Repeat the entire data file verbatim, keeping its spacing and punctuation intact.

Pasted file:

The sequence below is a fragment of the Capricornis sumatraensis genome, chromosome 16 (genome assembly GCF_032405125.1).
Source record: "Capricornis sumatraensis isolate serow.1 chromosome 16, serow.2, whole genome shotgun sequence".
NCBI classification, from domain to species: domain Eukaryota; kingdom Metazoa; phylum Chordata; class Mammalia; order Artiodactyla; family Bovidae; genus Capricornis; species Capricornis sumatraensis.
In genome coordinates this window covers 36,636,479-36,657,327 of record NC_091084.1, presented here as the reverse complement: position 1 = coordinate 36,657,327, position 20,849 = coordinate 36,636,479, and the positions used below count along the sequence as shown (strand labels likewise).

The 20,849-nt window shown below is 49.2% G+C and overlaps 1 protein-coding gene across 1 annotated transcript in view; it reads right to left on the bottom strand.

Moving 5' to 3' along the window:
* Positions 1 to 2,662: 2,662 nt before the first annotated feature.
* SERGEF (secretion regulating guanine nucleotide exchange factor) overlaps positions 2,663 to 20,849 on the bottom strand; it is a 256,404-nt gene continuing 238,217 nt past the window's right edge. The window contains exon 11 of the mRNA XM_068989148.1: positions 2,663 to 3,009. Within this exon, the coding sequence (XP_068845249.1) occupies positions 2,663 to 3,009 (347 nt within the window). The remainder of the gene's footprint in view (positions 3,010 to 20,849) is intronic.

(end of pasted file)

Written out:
The sequence below is a fragment of the Capricornis sumatraensis genome, chromosome 16 (genome assembly GCF_032405125.1).
Source record: "Capricornis sumatraensis isolate serow.1 chromosome 16, serow.2, whole genome shotgun sequence".
NCBI classification, from domain to species: domain Eukaryota; kingdom Metazoa; phylum Chordata; class Mammalia; order Artiodactyla; family Bovidae; genus Capricornis; species Capricornis sumatraensis.
In genome coordinates this window covers 36,636,479-36,657,327 of record NC_091084.1, presented here as the reverse complement: position 1 = coordinate 36,657,327, position 20,849 = coordinate 36,636,479, and the positions used below count along the sequence as shown (strand labels likewise).

The 20,849-nt window shown below is 49.2% G+C and overlaps 1 protein-coding gene across 1 annotated transcript in view; it reads right to left on the bottom strand.

Moving 5' to 3' along the window:
* Positions 1 to 2,662: 2,662 nt before the first annotated feature.
* SERGEF (secretion regulating guanine nucleotide exchange factor) overlaps positions 2,663 to 20,849 on the bottom strand; it is a 256,404-nt gene continuing 238,217 nt past the window's right edge. The window contains exon 11 of the mRNA XM_068989148.1: positions 2,663 to 3,009. Within this exon, the coding sequence (XP_068845249.1) occupies positions 2,663 to 3,009 (347 nt within the window). The remainder of the gene's footprint in view (positions 3,010 to 20,849) is intronic.